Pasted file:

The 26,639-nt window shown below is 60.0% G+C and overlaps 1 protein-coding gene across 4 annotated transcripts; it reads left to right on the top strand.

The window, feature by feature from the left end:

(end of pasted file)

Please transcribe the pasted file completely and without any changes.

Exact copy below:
The 26,639-nt window shown below is 60.0% G+C and overlaps 1 protein-coding gene across 4 annotated transcripts; it reads left to right on the top strand.

The window, feature by feature from the left end: